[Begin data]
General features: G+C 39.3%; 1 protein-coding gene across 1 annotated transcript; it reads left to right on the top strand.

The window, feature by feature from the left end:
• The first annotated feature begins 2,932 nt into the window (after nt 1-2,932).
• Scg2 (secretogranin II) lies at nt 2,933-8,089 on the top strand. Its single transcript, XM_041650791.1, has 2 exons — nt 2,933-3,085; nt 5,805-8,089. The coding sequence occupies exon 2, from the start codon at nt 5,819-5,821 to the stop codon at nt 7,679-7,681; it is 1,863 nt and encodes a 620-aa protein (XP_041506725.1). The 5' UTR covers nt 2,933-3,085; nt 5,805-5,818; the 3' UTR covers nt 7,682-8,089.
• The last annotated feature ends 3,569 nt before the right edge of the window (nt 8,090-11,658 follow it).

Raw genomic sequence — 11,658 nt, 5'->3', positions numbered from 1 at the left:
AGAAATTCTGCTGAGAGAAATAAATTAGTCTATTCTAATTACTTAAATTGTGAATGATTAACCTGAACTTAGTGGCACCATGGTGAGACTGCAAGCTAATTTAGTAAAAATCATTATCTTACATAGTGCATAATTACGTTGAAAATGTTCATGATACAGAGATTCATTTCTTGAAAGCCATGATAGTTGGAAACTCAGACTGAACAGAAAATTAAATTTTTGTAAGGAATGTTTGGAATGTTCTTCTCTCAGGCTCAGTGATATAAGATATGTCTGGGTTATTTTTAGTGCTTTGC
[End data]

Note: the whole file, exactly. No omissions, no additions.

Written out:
General features: G+C 39.3%; 1 protein-coding gene across 1 annotated transcript; it reads left to right on the top strand.

The window, feature by feature from the left end:
• The first annotated feature begins 2,932 nt into the window (after nt 1-2,932).
• Scg2 (secretogranin II) lies at nt 2,933-8,089 on the top strand. Its single transcript, XM_041650791.1, has 2 exons — nt 2,933-3,085; nt 5,805-8,089. The coding sequence occupies exon 2, from the start codon at nt 5,819-5,821 to the stop codon at nt 7,679-7,681; it is 1,863 nt and encodes a 620-aa protein (XP_041506725.1). The 5' UTR covers nt 2,933-3,085; nt 5,805-5,818; the 3' UTR covers nt 7,682-8,089.
• The last annotated feature ends 3,569 nt before the right edge of the window (nt 8,090-11,658 follow it).

Raw genomic sequence — 11,658 nt, 5'->3', positions numbered from 1 at the left:
AGAAATTCTGCTGAGAGAAATAAATTAGTCTATTCTAATTACTTAAATTGTGAATGATTAACCTGAACTTAGTGGCACCATGGTGAGACTGCAAGCTAATTTAGTAAAAATCATTATCTTACATAGTGCATAATTACGTTGAAAATGTTCATGATACAGAGATTCATTTCTTGAAAGCCATGATAGTTGGAAACTCAGACTGAACAGAAAATTAAATTTTTGTAAGGAATGTTTGGAATGTTCTTCTCTCAGGCTCAGTGATATAAGATATGTCTGGGTTATTTTTAGTGCTTTGC